If you have some extra time and want to show the natural world, let’s get outside and get our hands dirty with these gardening activities. They can learn so many things like plants, the difference between wet and dry, numbers, and more. From Wonderbaby.

Image shows empty plastic bottles turned into a DIY musical instrument. Idea from Wonderbaby
Let’s give those old bottles a new use.

7. These old plastic bottles can become musical instruments!

For this project, you’ll need any cleaned recycled containers and some sort of filling. You can use sand, salt, birdseed, dried peas or beans, gravel, pebbles, dried pasta, marbles, or practically any small dry items. Then, your little one will make some music in a fun way! From WonderBaby.

Image shows a closeup of a photo of a kid holding crayons. From Wonderbaby
Blind students can enjoy coloring books too.

8. Tactile and Raised Line Coloring Books for Kids Who are Blind or Visually Impaired

It isn’t that hard at all to make coloring accessible to kids with low vision or even no vision. Learn how to make your own raised coloring pages. From WonderBaby.

Image shows a tactile maze done at home. Idea from NBP
We love these sensory games.

9. Create Tactile Mazes

This is a simple maze that can be really squishy and fun to play with! It’s also a fun quiet bag that you can take with you on car rides or when you need something to occupy little hands. From National Braille Press.

Image shows a LEGO braille alphabet. Idea from JDaniel4s mom
LEGO makes everything more fun.

10. LEGO Braille Alphabet – Three Blind Mice STEM Activity

This activity is both fun and a great way to practice the Braille letters… using LEGO! From JDaniel4’s Mom.

Image shows an adapted boardgame for kids with visual impairments. idea from Perkins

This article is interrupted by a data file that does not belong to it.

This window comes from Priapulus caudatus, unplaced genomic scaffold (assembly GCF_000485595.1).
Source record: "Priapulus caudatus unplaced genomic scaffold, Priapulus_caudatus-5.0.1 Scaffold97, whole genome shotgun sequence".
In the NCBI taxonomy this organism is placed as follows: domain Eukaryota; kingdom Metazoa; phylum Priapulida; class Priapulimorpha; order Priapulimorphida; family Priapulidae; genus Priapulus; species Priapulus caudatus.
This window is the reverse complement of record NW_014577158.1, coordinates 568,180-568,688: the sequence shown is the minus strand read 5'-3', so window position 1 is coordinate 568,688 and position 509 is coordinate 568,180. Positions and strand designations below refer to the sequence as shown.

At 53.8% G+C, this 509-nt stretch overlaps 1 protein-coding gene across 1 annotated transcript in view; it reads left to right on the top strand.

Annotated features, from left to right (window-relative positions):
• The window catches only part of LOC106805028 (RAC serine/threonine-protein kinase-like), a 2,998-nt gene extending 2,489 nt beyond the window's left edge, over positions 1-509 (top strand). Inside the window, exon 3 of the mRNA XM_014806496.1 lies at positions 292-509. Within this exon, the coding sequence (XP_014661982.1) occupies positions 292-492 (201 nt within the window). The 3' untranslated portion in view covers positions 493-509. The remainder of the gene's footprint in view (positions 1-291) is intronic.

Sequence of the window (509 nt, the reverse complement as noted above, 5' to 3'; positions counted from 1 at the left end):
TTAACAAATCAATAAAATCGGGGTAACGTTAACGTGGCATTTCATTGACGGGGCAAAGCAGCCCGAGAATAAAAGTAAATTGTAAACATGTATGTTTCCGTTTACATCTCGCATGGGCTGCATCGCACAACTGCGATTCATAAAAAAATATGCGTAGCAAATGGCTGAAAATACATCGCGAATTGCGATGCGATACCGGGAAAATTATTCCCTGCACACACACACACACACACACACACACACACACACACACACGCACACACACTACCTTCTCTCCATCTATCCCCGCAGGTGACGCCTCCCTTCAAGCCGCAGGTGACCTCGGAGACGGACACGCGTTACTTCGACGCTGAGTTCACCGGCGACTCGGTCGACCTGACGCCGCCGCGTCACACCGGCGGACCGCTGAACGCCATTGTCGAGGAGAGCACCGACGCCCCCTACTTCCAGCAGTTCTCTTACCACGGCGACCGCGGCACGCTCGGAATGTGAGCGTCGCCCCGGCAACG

Here are more fun adapted games.

11. Adapted Sorry Board Game

Construct this accessible board game to include kids of all sight levels in on the fun! It gives students an opportunity to play a game and practice social cues. From Perkins School For The Blind.

Image shows printable shape cards for visually impaired children. Idea from Early learning ideas
These printables are great for touch-type read skills.

12. How To Use These Free Printable Shape Cards

Use these free printable shape cards to teach 2-dimensional shapes. Kids can trace the textured shapes with their fingers or use them for tracing practice. From Early Learning Ideas.

Image shows a kid playing with a magnetic storyboard doll. Idea from Paths to literacy
Practicing on storytelling is a fun activity for younger and older children.

13. Magnetic Storyboard

Create a magnetic storyboard for braille users or children with visual impairments or deafblindness, and create your own stories. From Paths To Literacy.

Image shows different shapes using pipe cleaners for kids with visual impairments. Idea from Teach Me Mommy.
You only need 3 materials for this activity.

14. Touch and Feel Shapes

This simple idea is perfect to make for young children that are learning about shapes, involving their sense of touch in the learning process. From Teach Me Mommy.

Try thse sensory activity ideas for kids:

What activity for visually impaired children did you find the most useful?